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4 posts tagged "James Kaliardos"

Fashion And Art Converge At The Whitney

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It had all the fixings of a standard fashion show—front-row fixtures like Michael Stipe and Jen Brill, makeup by James Kaliardos for MAC, hair by Bumble and Bumble, and in-demand models from agencies like IMG and Ford, but K8 Hardy‘s Untitled Runway Show at the Whitney Museum on Sunday was anything but typical. The multimedia performance artist, known best for her cult zine FashionFashion, put together a collection of over 30 looks as part of her exhibition for the 2012 Biennial. For Hardy, the presentation was a way of creating a dialogue about commercialism and the way fashion affects society’s views on women rather than a vehicle for showing off her design chops.

The crowd of art enthusiasts waited patiently for about half an hour before the first model stepped out onto the wood and steel runway set, installed for the occasion by fellow Biennial artist Oscar Tuazon. Walking to amped-up reggaeton beats mixed up with Neutrogena radio ads and high-pitched nail art tutorials that had some audience members covering their ears, each model affected her own signature strut based on Hardy’s instructions. “I used to love the shows where models would dance down the runway,” Hardy told Style.com after the show. Some shuffled slowly with a moribund limp, others did ballet-like pliés and leaps, and one girl even staged a convincing runway stumble and tumble. Each catwalker wore teased-to-the-max wigs and face paint that resembled another spoof on the now-famous Tanning Mom.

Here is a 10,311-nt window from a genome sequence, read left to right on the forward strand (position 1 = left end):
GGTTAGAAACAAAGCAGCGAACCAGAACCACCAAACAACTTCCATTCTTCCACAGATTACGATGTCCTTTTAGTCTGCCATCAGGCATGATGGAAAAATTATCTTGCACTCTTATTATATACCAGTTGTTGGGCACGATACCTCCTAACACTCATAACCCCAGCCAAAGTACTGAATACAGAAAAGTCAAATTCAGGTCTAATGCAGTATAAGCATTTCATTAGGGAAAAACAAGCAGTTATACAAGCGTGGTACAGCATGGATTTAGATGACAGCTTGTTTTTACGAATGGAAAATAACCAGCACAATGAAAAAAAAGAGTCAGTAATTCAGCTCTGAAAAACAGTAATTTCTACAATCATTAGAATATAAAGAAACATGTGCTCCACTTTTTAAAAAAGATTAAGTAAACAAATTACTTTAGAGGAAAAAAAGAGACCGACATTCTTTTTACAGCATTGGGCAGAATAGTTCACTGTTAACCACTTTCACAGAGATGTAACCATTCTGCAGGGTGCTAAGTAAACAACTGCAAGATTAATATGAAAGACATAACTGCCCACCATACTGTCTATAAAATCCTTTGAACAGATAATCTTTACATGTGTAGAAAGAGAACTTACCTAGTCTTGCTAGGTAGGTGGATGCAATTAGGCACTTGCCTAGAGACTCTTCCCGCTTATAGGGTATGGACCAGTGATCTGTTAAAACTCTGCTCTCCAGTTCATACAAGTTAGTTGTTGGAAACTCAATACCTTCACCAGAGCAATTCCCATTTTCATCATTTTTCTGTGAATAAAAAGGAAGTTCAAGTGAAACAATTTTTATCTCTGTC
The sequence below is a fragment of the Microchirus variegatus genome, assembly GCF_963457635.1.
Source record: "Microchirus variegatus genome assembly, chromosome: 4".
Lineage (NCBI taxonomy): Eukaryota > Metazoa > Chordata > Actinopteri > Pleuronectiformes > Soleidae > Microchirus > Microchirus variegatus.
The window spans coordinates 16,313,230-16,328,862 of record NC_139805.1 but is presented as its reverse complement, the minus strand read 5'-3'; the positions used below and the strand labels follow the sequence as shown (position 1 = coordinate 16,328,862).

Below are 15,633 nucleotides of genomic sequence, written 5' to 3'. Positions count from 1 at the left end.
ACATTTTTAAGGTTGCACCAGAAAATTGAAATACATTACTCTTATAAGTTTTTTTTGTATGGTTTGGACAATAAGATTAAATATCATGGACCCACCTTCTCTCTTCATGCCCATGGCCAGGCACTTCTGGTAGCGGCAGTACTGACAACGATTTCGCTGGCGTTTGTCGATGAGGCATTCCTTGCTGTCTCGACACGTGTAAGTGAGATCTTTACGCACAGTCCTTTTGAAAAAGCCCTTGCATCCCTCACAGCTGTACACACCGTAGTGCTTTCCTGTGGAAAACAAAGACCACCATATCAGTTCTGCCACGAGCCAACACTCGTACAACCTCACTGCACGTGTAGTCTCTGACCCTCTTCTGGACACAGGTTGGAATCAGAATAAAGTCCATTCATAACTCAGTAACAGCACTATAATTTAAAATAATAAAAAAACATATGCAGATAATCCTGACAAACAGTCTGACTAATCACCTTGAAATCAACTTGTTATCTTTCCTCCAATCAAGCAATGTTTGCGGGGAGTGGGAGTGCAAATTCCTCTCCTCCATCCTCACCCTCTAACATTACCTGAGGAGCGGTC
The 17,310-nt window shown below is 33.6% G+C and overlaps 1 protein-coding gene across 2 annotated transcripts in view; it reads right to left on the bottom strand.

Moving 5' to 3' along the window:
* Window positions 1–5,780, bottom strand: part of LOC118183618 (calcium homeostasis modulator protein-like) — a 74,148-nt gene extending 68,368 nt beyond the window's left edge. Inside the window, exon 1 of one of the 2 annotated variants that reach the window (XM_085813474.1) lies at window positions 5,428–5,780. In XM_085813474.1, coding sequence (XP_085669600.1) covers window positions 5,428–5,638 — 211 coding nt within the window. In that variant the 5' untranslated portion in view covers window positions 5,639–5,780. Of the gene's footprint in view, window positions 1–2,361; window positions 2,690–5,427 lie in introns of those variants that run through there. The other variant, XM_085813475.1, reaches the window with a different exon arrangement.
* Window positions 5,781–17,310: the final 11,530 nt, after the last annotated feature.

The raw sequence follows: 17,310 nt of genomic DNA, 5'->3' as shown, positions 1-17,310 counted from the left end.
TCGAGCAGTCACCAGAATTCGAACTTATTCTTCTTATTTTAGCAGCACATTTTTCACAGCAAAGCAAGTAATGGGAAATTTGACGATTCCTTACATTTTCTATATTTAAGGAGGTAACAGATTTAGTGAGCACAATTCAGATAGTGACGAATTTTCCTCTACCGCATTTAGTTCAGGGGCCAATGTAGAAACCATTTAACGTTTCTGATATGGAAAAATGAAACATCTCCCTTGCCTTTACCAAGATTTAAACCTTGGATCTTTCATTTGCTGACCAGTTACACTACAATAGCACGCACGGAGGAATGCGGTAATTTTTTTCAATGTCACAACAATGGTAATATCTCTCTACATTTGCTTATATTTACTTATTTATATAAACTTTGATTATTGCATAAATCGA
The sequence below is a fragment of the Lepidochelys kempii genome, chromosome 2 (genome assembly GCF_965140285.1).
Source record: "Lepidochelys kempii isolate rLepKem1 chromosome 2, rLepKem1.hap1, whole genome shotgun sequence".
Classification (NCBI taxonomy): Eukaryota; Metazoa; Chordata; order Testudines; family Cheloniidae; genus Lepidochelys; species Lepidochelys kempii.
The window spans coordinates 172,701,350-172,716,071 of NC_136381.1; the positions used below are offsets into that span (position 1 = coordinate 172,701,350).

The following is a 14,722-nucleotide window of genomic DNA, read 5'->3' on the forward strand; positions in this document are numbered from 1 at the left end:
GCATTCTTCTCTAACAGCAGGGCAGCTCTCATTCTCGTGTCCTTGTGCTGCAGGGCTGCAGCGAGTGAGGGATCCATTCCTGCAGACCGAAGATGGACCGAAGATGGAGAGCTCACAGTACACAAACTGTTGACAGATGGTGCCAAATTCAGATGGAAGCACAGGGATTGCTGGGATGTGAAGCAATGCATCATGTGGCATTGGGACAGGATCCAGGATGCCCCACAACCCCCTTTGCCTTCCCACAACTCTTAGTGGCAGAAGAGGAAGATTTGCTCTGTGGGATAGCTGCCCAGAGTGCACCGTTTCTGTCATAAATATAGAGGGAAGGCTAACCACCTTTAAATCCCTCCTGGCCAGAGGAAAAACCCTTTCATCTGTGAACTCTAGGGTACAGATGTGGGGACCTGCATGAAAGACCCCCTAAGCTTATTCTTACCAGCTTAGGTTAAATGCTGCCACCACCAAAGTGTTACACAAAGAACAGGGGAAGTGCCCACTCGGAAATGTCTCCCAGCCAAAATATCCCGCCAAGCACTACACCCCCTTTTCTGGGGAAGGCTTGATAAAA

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School Ties

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For every fashion student toughing it out in the university, take hope: You may just find your future collaborator in the trenches. “We met in a college dorm,” Visionaire‘s James Kaliardos said of meeting his magazine’s co-founders, Stephen Gan and Cecilia Dean (left), during their Parsons days. “Stephen needed my food card to eat back then in the cafeteria.” Twenty years later, the trio is still raising eyebrows with their evocative flagship publication and receiving accolades too; they took home the first ever Future of Fashion Award at the 45th Annual YMA FSF Geoffrey Beene National Awards dinner last night.

Despite a Northeast snowstorm warning, a bevy of Visionaire admirers and original supporters (including Diane von Furstenberg, Italo Zucchelli, and Milk Studios’ Mazdack Rassi) turned out anyway. “I feel like we’re the grandpa and grandma of the publication,” Isabel Toledo said of her and husband Ruben’s involvement. “We used to put together the issues in our kitchen and it was the second issue where I literally bound each magazine with thread.”